Respiratory diseases that cause children to have a chronic wet cough are an important cause of poor health in children around the world. The most common of these are Protracted Bacterial Bronchitis, Bronchiectasis and Chronic Suppurative Lung Disease. Repeated respiratory flare-ups of these diseases are thought to lead to long term lung damage that can extend into adulthood. Many of these flare-ups are thought to be caused by a type of bacteria (germ) called non-typeable Haemophilus influenzae (NTHi). Preventing lung infections caused by NTHi by vaccination would be an important step in helping prevent long term lung damage in children with Protracted Bacterial Bronchitis, Bronchiectasis and Chronic Suppurative Lung Disease. The CHiRRP study is being conducted in Brisbane, Sydney, Perth and the Northern Territory. Eligible children will receive either two doses of the Synflorix vaccine or a meningococcal vaccine, two months apart and will be then followed for 12 months after the second dose. Some children get the meningococcal vaccine so that we can compare the amount of flare-ups between children given the Synflorix vaccine and children who do not.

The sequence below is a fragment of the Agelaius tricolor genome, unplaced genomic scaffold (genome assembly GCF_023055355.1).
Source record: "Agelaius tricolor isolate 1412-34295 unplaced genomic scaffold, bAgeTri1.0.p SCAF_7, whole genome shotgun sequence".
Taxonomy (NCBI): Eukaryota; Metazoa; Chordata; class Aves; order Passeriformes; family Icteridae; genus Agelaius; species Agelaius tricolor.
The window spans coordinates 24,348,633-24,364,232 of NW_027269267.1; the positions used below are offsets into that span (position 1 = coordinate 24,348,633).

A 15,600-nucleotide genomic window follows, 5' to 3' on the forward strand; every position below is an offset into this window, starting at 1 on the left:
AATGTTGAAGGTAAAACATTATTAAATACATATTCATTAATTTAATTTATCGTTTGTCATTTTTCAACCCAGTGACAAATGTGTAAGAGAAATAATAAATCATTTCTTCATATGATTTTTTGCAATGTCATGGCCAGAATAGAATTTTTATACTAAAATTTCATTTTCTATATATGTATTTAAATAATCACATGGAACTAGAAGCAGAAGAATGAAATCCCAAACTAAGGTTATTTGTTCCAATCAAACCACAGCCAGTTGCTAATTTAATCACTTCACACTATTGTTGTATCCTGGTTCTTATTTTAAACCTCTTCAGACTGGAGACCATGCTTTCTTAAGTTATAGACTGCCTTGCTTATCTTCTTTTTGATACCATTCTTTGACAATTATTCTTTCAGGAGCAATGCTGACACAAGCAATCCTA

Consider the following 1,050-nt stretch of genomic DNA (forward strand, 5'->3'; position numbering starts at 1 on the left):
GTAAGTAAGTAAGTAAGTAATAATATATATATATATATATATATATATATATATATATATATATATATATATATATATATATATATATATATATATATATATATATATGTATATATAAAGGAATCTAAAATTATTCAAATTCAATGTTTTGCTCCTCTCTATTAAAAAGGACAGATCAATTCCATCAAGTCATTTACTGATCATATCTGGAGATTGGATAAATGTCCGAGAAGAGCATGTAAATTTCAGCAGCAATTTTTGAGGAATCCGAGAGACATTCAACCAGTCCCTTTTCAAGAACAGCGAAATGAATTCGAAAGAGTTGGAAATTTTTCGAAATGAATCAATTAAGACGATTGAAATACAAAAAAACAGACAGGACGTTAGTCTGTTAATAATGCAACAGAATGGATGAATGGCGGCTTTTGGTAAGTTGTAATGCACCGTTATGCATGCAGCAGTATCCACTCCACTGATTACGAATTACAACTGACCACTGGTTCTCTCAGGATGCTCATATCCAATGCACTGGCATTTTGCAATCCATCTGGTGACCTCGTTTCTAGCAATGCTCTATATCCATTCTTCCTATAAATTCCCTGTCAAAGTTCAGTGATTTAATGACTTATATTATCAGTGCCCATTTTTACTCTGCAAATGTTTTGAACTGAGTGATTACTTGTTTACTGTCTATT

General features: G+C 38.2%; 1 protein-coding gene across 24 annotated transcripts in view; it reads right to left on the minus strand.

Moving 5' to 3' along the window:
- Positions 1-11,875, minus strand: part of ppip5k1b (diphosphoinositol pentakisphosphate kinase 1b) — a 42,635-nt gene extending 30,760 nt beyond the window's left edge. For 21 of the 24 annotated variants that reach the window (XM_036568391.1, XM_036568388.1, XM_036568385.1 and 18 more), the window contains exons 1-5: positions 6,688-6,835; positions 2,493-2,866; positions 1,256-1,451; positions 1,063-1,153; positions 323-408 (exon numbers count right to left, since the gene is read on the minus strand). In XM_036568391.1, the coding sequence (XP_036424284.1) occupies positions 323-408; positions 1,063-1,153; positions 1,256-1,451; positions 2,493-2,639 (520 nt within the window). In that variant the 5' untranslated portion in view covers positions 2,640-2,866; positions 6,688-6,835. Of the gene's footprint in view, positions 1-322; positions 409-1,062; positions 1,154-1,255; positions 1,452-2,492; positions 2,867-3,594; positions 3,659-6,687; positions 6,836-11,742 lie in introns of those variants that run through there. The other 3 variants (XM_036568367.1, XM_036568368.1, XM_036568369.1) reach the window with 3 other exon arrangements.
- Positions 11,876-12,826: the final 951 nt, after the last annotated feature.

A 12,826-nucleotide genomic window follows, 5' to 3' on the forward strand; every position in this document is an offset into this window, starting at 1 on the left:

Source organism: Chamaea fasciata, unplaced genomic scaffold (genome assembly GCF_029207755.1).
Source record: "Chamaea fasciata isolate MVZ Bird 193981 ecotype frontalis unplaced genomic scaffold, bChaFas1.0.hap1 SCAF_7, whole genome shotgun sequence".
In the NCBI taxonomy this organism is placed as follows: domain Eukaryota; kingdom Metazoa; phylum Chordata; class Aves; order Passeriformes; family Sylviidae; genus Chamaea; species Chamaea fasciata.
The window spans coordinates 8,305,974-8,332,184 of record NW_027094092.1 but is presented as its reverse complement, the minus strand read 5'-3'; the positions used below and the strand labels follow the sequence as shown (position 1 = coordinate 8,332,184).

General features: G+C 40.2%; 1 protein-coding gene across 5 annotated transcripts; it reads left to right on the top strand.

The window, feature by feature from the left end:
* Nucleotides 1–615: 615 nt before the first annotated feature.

To find out whether a vaccine called Synflorix can prevent repeated flare-ups of Protracted Bacterial Bronchitis, Bronchiectasis and Chronic Suppurative Lung Disease.
To look at the effect of the Synflorix vaccine on the amount of NTHi children have in their noses, and how well the child's immune system responds to the vaccine.
Our study found;
- Children who received the Synflorix vaccine had reduced exacerbations, less respiratory symptoms and required fewer short-course antibiotics.
- The effect of Synflorix on NTHi was complicated by the higher antibiotic use and was not examined further.
- Children developed an antibody response to the vaccine.
The main outcome has now been published doi:10.1080/21645515.2018.1488562
Chief Investigators: O’Grady KA, Chang AB, Grimwood K, Morris P, Torzillo PJ, Smith-Vaughan H, Mulholland E, Cripps A, Wood N, Revell A